Monday, 10 January 2011

John Baker of The Radiophonic Workshop

"John Baker was my hero. When I was a boy, he was the person I most wanted to be. He was clever, talented, witty, fashionable and greatly popular. John Baker was my brother. We were born into an East End working class family, which, since 1780, had earned its living by making fireworks. Early in the twentieth century, the Bakers sold out to Brocks. The next in line, William [Bill], found another way of entertaining people. He took the name, Will Keogh, and became a minor music hall comedian basing his act on the eccentric Billy Bennett, whom he greatly admired. In 1936, he married a hairdresser's model, Violet [Vi], the daughter of a publican in the City of London. On the back of a truck they hired, they sat on two chairs and, with a few other belongings, were driven to their new home, a small terraced house in the former Essex fishing village of Leigh-on-Sea [122 Western Road]. On 12 October 1937, John was born. For the first eight years of his life, he was brought up by Vi as Bill, who was 35 on the outbreak of the Second World War, was called up to serve, first in North Africa and then in Italy..." Read more from Richard Baker here.

Born on October 12, 1937, Baker grew up in the East End of London and displayed musical talent quickly, sight reading and playing the piano skillfully while still in his early teens.

At the Royal Academy of Music, he studied piano and composition, becoming a GRSM (Graduate of the Royal School of Music) and LRAM (Licentiate of the Royal Academy of Music).

After graduation, Baker joined the BBC in 1960, beginning as a studio manager and sound mixer, working on radio programs ranging from the news to music shows to broadcasts of plays. Three years later, he transferred to the Radiophonic Workshop, where he crafted distinctive music and sound effects using meticulous tape editing and manipulation and recordings of everyday sounds such as pulling the cork out of a bottle.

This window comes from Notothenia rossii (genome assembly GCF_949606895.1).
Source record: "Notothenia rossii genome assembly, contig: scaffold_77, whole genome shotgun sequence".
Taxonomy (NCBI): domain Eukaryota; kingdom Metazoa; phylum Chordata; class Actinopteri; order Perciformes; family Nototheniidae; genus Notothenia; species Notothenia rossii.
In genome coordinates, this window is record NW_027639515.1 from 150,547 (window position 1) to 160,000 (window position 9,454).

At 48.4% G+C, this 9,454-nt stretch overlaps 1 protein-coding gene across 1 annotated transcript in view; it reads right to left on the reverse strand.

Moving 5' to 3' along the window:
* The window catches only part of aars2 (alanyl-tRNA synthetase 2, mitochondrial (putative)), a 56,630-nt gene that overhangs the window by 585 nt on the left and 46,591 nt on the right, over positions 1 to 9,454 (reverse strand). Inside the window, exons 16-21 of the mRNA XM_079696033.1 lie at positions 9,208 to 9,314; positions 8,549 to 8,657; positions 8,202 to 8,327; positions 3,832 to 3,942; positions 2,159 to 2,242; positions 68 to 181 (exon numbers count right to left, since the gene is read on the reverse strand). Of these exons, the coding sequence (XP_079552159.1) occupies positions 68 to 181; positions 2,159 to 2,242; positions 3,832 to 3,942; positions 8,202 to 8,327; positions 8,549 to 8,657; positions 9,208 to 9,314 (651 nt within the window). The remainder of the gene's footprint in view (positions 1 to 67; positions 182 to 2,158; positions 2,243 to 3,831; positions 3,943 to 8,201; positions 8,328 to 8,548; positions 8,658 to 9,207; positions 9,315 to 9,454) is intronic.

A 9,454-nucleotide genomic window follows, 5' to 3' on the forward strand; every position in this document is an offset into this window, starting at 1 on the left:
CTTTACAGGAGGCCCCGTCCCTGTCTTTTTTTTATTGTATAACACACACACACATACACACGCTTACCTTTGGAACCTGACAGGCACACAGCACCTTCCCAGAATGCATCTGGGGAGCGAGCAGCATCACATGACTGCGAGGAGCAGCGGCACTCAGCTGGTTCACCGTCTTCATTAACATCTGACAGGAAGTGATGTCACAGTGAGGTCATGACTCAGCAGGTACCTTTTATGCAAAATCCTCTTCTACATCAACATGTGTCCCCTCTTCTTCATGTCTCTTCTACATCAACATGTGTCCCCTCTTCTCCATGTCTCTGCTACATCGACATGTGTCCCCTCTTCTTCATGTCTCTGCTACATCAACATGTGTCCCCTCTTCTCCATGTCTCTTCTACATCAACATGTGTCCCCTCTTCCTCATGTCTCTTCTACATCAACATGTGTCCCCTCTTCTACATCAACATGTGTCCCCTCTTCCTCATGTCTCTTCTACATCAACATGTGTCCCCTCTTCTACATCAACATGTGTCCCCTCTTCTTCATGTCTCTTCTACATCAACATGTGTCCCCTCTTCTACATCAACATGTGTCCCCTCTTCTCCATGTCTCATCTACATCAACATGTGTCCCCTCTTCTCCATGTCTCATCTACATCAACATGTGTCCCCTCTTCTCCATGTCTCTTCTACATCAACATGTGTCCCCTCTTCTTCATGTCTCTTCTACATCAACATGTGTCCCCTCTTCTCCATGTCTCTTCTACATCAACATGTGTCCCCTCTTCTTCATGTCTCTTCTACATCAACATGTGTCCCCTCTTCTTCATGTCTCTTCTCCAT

At the same time, Baker was also providing music for commercials and performing with jazz groups, and that jazz background made his work among the most rhythmically interesting Radiophonic Workshop output. The way he combined electronic music with live performances also set his work apart.

However, his busy working schedule sparked a drinking problem and depression that eventually led to his dismissal from the BBC in 1974, after which he didn't compose or perform in public again. After his mother's death, Baker's health worsened, and he moved in with Daphne Walker, an old acquaintance. They moved from London to the Isle of Man, where Baker contracted cirrhosis of the liver, and to the Isle of Wight, where he developed liver cancer in 1996; he died from it on February 7, 1997.

One of the BBC Radiophonic Workshop's most prolific and inventive composers, John Baker helped define the sound of the BBC with his themes and sound effects - Heather Phares.

John Baker - Structures:

John Baker - Tomorrow's World:

Further information here, here & here.

1 comment:

  1. Having just purchased The Radiophonic Workshop Retrospective this post is absolutely fantastic. I do intend to get The John Baker tapes 1 & 2 very soon.
    The Biog was so interesting and moving. Thanks for posting this.